Victor Chin (artist, filmmaker, activist) picks Where Monsoons Meet: A People's History Of Malaysia (by Musimgrafik):
"I'm going to swap the big heavy books for something simple and direct. If you look beyond the cartoonish presentation and panels, this graphic novel Where Monsoons Meet offers surprising – and telling – alternatives to the official historical narrative taught in schools. Here is a version of our history as told by the people, and, it revisits the Melaka Sultanate, the colonial years, WWII, rise of nationalism right up to the birth of the nation. You find a different sense of 'nationhood' here. For a book written by a group of Malaysian students and published in the (late) 1970s, you have to marvel at their freedom and critical thinking back then. I'm glad it is back in print, and ready to meet a new generation."
Rahel Joseph (gallery director of Ilham Gallery) picks Sajak Sajak Salleh: Poems Sacred And Profane (by Salleh Ben Joned):
"Sajak Sajak Salleh is one of my favourite Malaysian books. I read it first as a teenager. I loved it for its inventive use of language, its humour, its honesty and most of all for its complete irreverence in the face of all our sacred cows. Like all good art, it is not meant to be easy. It challenges you, makes you uncomfortable, makes you question."
Ridhwan Saidi (novelist/playwright/Moka Mocha Ink co-founder) picks Detik-Detik Cemas (by A. Samad Ismail):
“I like the book because it’s one of the best underrated Malaysian novels that I’ve read. The writing is unsentimental in a sense that most Malaysian novels tend to be mushy and sentimental towards nostalgia or kampung lifestyle. That is why I think Detik-Detik Cemas (1969) is important in capturing city life. Most novels will render the city as a place for sins, while all the good things happen in the kampung. I choose Detik-Detik Cemas maybe because our Malaysian professionals have lost touch with social issues and direct-action activism. Most of our professionals have lived in a consumer bubble within a capitalist society. So by reading Detik-Detik Cemas somehow I hope it can bring us back to the days where we’re still progressing as a country, to rethink what is problematic with our profit-driven state in our situation today.”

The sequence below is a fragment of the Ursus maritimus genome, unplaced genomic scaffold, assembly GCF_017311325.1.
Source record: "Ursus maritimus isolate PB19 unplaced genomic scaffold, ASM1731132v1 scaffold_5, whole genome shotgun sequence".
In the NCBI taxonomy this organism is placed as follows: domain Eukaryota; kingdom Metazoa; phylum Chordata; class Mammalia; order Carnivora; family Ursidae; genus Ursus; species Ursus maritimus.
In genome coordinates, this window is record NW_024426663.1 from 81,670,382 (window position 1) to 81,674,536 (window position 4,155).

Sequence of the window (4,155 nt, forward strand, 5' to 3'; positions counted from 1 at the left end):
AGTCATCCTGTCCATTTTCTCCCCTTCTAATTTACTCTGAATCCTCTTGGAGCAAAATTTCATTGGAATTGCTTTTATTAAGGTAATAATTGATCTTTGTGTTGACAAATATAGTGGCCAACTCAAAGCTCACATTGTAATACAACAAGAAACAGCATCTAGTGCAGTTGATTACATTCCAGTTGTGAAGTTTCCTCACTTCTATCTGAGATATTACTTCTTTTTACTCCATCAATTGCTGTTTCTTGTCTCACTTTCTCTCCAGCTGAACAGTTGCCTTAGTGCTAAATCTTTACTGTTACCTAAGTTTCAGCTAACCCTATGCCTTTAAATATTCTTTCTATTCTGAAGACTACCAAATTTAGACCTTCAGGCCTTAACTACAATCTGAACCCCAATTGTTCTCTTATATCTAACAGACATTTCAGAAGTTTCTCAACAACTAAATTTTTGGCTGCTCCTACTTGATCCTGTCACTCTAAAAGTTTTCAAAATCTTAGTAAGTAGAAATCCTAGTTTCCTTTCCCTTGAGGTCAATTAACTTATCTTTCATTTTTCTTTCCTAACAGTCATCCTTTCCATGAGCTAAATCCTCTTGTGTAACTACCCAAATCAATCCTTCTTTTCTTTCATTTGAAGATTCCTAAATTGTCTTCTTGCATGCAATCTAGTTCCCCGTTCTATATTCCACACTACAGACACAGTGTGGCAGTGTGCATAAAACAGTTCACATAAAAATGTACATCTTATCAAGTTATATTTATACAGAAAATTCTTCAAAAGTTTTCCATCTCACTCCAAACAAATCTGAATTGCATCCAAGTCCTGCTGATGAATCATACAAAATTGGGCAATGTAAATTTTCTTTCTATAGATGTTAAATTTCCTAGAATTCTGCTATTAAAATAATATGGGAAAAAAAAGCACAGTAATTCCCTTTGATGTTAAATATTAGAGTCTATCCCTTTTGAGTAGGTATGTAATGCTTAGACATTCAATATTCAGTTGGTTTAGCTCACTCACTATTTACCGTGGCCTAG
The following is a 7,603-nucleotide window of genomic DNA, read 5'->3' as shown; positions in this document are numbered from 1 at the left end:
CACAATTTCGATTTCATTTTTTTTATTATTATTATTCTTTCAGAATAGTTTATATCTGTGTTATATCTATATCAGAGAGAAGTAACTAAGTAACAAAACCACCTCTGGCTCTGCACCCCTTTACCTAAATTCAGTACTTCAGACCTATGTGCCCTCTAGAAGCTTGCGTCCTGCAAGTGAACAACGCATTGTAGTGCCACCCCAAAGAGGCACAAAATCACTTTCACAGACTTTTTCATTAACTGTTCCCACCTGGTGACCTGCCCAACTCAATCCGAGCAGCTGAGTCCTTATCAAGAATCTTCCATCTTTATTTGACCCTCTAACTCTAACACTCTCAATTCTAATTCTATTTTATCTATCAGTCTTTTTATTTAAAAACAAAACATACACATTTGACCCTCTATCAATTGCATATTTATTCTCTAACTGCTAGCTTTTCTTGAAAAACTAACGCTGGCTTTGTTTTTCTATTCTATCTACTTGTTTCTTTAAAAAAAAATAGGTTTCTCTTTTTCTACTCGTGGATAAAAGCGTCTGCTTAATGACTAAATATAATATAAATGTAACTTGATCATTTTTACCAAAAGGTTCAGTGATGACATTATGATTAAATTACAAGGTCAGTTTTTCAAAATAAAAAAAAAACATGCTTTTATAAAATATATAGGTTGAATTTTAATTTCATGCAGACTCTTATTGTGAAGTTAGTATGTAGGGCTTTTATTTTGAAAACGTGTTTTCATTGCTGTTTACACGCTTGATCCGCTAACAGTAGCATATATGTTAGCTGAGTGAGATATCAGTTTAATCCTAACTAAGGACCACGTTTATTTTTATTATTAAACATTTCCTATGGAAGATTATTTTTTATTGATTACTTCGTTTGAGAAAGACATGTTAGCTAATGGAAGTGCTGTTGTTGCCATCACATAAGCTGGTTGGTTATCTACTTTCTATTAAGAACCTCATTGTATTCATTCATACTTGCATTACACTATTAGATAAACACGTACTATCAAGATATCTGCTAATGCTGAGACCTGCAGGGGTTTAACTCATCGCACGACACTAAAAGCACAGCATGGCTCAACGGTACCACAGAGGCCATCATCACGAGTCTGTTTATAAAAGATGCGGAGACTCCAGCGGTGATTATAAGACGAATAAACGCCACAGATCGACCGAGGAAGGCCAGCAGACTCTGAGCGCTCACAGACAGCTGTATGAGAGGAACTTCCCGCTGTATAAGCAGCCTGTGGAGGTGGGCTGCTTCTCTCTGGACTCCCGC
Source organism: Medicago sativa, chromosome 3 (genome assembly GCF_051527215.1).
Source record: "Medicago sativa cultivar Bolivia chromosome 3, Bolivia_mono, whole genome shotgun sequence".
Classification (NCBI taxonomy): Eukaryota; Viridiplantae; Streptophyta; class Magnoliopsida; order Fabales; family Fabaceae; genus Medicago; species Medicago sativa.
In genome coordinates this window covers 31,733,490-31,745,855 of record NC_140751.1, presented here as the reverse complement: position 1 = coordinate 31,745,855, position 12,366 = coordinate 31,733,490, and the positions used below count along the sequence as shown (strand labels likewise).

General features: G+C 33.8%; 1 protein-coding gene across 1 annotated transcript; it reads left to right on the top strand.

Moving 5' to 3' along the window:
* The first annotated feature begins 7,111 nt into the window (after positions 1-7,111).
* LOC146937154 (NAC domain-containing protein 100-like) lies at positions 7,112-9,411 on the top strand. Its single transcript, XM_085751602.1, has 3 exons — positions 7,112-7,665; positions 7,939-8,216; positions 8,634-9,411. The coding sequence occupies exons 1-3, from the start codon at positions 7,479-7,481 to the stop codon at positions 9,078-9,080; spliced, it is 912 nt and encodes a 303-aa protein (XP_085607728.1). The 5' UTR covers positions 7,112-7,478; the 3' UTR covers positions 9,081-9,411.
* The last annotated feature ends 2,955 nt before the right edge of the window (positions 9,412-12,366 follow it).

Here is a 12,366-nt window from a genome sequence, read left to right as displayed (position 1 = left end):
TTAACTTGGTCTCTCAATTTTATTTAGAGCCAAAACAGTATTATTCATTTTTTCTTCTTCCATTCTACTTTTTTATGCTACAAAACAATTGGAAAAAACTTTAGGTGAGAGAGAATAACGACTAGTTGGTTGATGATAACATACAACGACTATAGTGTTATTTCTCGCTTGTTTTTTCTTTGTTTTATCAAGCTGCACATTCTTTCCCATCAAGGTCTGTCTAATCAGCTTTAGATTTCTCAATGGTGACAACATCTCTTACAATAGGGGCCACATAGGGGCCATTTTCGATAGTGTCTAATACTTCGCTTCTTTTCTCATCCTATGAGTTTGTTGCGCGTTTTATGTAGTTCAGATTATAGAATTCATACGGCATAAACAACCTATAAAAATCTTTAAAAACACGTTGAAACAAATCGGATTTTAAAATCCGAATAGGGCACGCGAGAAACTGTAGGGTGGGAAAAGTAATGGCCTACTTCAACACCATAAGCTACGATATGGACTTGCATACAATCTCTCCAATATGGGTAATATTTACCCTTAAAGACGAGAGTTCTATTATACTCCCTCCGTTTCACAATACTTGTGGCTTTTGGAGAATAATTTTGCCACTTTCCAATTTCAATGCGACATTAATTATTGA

Nadira Ilana (writer, filmmaker and activist) picks The Borneo Response To Malaysia 1961-1963 (by James P. Ongkili):
"Freedom and independence is about being able to own one’s narrative. However, Malaysian history has thus far been told primarily through the Peninsular lens. I feel that The Borneo Response To Malaysia by James P. Ongkili, is one of the most important pieces of literature when we talk about the formation of Malaysia because the book details the aspirations and fears of our Borneo-Malaysian founding fathers. It demystifies the sentiments behind the 20 Point Agreement and paints a picture of what it must have been like for our Borneo leaders to form a nation together in a world that was rapidly modernising. Tun Fuad Stephens, Steven Kalong Ningkan, Lee Kuan Yew and Tunku Abdul Rahman. Malaysia had four founding fathers. Not just one."
Ahmad Fuad Osman (contemporary artist) picks Svara journal:
"I have to admit that I can't remember the last time I was excited over a Bahasa Malaysia journal, which was so fiercely independent and delivers such diverse and thought-provoking content. I pick Svara as a discovery to share. This independent journal, which started this year, has gone through three issues now, and under the pressures of the pandemic, it remains focused in representing new voices and capturing the mood of the times in the country. If you talk about the politics of content in Bahasa Malaysia publications, Svara is unique and different. It remains an intellectual project, but it can also connect with the masses - young and old. What is important is that Svara has cut across all that usual 'Bahasa Malaysia' literary baggage. Instead, this journal feels very contemporary Malaysian, refreshingly stylish and has substantial writings, with a scope wide enough to reach the English language scene."
Elaine Lau (co-founder of Lit Books) picks Devil's Place (by Brian Gomez)